King David’s last wife was 11. Because he could not make it with her he was seen, at 74, as no longer fit to be king.
Young men are old, “Get a wife. King Solomon said a wife will make you rich.”
It certainly enriched Solomon who had 1,000 wives and as many concubines all with property. Mary was an almah (between 11 and 12) when she decided to have Jesus.
Winsor McKay’s wife was, I believe, 14.
Genuinely creative people seem always to have boisterous sex lives.
Judith Merril, the mother of modern SF, was fond of saying, “We only really learn in conversation after sex.” Judy learned from the best.
Told by his other generals that Ulysses S. Grant was a drunk Abraham Lincoln said, “Find out what he is drinking and send it to the rest of them.”
“Son, we don’t want your Warner Brothers rowdyism in our MGM cartoons,” Tex Avery reports Fred Quimby as telling him on his arrival at that studio. Avery then made the most wonderfully politically incorrect animated films ever. The audience, not Fred Quimby, decided. The audience always decides.
David Ogilvy, in his must read CONFESSIONS OF AN ADVERTISING MAN, wrote, “What this industry needs is a massive transfusion of talent. Talent is found among nonconformists, dissenters and rebels. They are the golden goose. Don’t kill them.”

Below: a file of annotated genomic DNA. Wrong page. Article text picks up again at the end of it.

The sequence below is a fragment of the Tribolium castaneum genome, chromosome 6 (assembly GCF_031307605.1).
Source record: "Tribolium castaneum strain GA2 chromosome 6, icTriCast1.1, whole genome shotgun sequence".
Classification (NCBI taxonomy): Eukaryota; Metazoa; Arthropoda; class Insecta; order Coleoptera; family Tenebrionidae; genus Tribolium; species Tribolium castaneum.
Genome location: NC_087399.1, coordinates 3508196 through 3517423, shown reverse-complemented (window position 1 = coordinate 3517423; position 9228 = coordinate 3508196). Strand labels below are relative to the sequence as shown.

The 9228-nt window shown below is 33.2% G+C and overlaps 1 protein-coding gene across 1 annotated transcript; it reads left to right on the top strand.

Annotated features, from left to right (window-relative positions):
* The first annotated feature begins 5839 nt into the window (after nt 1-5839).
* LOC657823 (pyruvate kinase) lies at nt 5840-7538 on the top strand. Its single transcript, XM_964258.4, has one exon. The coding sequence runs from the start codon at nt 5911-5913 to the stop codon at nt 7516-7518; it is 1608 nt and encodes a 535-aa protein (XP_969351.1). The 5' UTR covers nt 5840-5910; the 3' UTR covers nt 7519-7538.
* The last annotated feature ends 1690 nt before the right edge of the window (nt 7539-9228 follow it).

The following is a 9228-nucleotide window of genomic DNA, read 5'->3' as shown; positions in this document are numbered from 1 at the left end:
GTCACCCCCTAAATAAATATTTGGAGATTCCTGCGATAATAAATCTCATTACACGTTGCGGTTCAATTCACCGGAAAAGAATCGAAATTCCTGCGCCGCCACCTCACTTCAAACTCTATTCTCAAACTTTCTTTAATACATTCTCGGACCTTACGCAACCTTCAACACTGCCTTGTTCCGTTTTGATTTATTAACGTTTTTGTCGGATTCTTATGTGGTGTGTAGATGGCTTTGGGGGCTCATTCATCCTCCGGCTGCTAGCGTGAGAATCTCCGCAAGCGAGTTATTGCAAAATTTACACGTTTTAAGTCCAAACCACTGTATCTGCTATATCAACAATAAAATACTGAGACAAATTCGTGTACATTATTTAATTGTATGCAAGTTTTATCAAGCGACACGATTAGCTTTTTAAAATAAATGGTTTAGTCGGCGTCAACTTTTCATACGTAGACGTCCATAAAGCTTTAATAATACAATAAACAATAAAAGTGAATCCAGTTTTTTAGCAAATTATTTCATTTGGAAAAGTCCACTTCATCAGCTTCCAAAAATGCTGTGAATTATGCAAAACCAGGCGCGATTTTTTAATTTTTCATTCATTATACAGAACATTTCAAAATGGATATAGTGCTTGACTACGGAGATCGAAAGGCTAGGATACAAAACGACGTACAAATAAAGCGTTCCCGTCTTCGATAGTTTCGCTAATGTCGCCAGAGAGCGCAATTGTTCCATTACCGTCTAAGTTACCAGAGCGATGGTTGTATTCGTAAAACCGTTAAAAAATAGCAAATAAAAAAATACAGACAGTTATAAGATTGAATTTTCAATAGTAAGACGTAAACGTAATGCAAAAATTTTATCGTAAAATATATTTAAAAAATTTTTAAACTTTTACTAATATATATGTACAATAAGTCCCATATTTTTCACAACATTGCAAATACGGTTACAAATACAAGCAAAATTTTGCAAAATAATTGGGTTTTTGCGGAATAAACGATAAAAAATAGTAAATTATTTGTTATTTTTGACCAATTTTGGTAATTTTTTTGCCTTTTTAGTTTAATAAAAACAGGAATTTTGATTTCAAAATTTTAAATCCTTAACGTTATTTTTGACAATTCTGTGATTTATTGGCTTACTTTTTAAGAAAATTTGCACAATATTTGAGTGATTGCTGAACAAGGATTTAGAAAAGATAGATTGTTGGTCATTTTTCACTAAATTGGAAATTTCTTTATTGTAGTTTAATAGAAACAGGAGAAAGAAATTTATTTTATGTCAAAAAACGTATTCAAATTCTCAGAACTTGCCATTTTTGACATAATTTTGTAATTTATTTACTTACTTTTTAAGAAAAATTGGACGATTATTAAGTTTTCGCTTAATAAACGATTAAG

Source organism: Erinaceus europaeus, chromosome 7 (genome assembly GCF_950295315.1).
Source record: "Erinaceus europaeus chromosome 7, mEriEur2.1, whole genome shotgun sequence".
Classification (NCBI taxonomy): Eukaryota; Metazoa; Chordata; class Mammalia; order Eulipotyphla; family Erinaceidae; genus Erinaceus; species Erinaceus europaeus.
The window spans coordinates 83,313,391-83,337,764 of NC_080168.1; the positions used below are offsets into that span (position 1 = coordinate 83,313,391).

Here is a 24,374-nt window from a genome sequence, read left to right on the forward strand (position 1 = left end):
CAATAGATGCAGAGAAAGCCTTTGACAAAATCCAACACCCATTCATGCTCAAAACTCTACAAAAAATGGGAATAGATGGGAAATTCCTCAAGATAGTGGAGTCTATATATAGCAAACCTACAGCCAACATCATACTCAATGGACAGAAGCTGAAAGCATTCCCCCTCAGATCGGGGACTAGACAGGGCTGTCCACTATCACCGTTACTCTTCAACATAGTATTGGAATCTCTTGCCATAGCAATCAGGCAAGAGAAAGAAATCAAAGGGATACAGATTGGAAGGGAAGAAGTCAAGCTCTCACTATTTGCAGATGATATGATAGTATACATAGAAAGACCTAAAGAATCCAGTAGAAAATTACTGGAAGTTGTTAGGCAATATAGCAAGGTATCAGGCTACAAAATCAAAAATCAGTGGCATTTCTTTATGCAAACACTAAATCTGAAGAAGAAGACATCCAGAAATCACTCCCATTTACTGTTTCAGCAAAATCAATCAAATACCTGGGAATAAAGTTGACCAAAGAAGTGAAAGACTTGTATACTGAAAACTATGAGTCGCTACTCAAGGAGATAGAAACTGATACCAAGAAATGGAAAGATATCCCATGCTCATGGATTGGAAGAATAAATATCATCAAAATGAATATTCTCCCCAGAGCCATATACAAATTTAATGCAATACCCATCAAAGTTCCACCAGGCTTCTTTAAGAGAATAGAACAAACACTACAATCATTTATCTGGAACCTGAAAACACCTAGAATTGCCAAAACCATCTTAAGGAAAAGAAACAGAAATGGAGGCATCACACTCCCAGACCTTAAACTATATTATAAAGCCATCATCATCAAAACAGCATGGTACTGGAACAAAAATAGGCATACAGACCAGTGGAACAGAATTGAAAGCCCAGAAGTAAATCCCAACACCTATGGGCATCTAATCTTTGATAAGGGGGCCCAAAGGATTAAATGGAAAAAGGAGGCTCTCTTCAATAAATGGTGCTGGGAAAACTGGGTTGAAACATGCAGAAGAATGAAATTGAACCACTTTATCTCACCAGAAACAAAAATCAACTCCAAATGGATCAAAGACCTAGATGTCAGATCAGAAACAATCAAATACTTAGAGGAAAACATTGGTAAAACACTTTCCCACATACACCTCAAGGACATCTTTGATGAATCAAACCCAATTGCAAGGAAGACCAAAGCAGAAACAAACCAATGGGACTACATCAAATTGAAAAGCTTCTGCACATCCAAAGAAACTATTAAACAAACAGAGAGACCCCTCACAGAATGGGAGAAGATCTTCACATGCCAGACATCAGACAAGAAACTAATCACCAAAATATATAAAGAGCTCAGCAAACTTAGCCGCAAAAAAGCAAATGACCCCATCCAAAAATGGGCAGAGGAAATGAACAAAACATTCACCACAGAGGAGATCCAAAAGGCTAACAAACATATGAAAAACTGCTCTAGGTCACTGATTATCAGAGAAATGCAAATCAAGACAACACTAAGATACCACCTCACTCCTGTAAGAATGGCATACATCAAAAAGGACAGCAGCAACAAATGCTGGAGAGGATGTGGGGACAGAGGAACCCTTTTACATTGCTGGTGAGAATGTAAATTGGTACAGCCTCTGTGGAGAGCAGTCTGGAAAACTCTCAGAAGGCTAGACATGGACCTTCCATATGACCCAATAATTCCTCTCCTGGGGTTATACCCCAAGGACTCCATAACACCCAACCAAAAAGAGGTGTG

Killing the golden goose seems to be what the suits and the web are all about.
When I invited Friz Freleng to Toronto in 1980 I asked if he wanted a fee. He said, “Can I bring my wife?” I thought, “What kind of question is that?” I said, “Of course.” Friz said, “In that case there is no fee.”
I found out later the art galleries, museums, universities, etcetera, said. “That is not in our budget.” Them he charged a fee.
At the time he was still with DePatie-Freleng. Almost all the Toronto animation artists and students said Friz was old hat and could teach them nothing. It looked like a disaster.
Friz called to say he was back at Warner Brothers, that they did not going anywhere they did not approve of and they did not approve of me. I said, “How do you feel?” Friz said, “My wife is looking forward to the trip.” I said, “Then you are coming.”
That Christmas Friz said, “You are the finest host I ever met.”
That’s praise.
I have no problem with making new films with the classic characters.
I do have a problem with agreeing at the outset to make bowdlerized, castrated films with those characters just to keep the merchandising rights alive.
Young people who want to do interesting work in animation need to put themselves first and the industry second. They need to stay as far away from animation schools as they can. Frankly, they should work in stand-up comedy in front of an audience of drunks who don’t give a damn whether they live or drop dead. From that audience they will learn everything the need to know about timing. Timing is everything.
Read David Mamet’s TRUE AND FALSE in which he states, “Invent nothing. Deny nothing. Stand up. Speak up. Stay out of school.”
Knowing which animator did which scene in a film made decades ago may impress the handful of nerds who are always impressed by this stuff but it won’t hold the attention of an audience. Frankly, they don’t give a damn.